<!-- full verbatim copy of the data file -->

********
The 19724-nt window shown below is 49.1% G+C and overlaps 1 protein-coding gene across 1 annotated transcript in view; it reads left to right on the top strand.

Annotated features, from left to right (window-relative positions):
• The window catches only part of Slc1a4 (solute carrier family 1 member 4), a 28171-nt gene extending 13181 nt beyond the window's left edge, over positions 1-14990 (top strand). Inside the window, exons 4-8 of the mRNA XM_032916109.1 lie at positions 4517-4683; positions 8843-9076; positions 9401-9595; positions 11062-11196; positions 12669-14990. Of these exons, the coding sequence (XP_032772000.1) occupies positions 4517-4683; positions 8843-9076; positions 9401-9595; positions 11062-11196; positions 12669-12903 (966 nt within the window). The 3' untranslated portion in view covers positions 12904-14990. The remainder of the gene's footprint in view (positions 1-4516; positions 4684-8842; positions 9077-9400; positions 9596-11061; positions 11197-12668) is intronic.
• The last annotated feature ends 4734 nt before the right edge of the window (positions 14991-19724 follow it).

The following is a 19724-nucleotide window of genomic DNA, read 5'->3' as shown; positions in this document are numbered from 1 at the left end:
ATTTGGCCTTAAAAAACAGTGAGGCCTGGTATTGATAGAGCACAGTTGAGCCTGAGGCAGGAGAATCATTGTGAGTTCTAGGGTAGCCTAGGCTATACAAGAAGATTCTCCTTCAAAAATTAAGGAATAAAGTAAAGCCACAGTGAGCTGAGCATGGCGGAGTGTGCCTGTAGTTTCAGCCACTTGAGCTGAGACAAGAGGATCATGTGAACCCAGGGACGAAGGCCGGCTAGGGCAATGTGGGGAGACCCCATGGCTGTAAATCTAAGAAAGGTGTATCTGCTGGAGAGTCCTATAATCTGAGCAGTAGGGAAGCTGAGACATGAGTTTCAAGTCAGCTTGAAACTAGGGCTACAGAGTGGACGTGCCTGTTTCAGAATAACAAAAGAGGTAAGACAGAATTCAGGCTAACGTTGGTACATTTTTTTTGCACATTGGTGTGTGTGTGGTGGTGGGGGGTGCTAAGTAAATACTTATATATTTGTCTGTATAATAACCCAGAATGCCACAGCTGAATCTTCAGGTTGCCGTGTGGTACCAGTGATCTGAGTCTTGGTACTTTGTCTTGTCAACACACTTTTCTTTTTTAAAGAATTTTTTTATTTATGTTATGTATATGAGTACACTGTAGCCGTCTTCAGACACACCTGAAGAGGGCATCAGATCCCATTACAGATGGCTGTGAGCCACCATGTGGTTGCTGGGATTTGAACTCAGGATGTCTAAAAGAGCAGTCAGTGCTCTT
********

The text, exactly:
The 19724-nt window shown below is 49.1% G+C and overlaps 1 protein-coding gene across 1 annotated transcript in view; it reads left to right on the top strand.

Annotated features, from left to right (window-relative positions):
• The window catches only part of Slc1a4 (solute carrier family 1 member 4), a 28171-nt gene extending 13181 nt beyond the window's left edge, over positions 1-14990 (top strand). Inside the window, exons 4-8 of the mRNA XM_032916109.1 lie at positions 4517-4683; positions 8843-9076; positions 9401-9595; positions 11062-11196; positions 12669-14990. Of these exons, the coding sequence (XP_032772000.1) occupies positions 4517-4683; positions 8843-9076; positions 9401-9595; positions 11062-11196; positions 12669-12903 (966 nt within the window). The 3' untranslated portion in view covers positions 12904-14990. The remainder of the gene's footprint in view (positions 1-4516; positions 4684-8842; positions 9077-9400; positions 9596-11061; positions 11197-12668) is intronic.
• The last annotated feature ends 4734 nt before the right edge of the window (positions 14991-19724 follow it).

The following is a 19724-nucleotide window of genomic DNA, read 5'->3' as shown; positions in this document are numbered from 1 at the left end:
ATTTGGCCTTAAAAAACAGTGAGGCCTGGTATTGATAGAGCACAGTTGAGCCTGAGGCAGGAGAATCATTGTGAGTTCTAGGGTAGCCTAGGCTATACAAGAAGATTCTCCTTCAAAAATTAAGGAATAAAGTAAAGCCACAGTGAGCTGAGCATGGCGGAGTGTGCCTGTAGTTTCAGCCACTTGAGCTGAGACAAGAGGATCATGTGAACCCAGGGACGAAGGCCGGCTAGGGCAATGTGGGGAGACCCCATGGCTGTAAATCTAAGAAAGGTGTATCTGCTGGAGAGTCCTATAATCTGAGCAGTAGGGAAGCTGAGACATGAGTTTCAAGTCAGCTTGAAACTAGGGCTACAGAGTGGACGTGCCTGTTTCAGAATAACAAAAGAGGTAAGACAGAATTCAGGCTAACGTTGGTACATTTTTTTTGCACATTGGTGTGTGTGTGGTGGTGGGGGGTGCTAAGTAAATACTTATATATTTGTCTGTATAATAACCCAGAATGCCACAGCTGAATCTTCAGGTTGCCGTGTGGTACCAGTGATCTGAGTCTTGGTACTTTGTCTTGTCAACACACTTTTCTTTTTTAAAGAATTTTTTTATTTATGTTATGTATATGAGTACACTGTAGCCGTCTTCAGACACACCTGAAGAGGGCATCAGATCCCATTACAGATGGCTGTGAGCCACCATGTGGTTGCTGGGATTTGAACTCAGGATGTCTAAAAGAGCAGTCAGTGCTCTT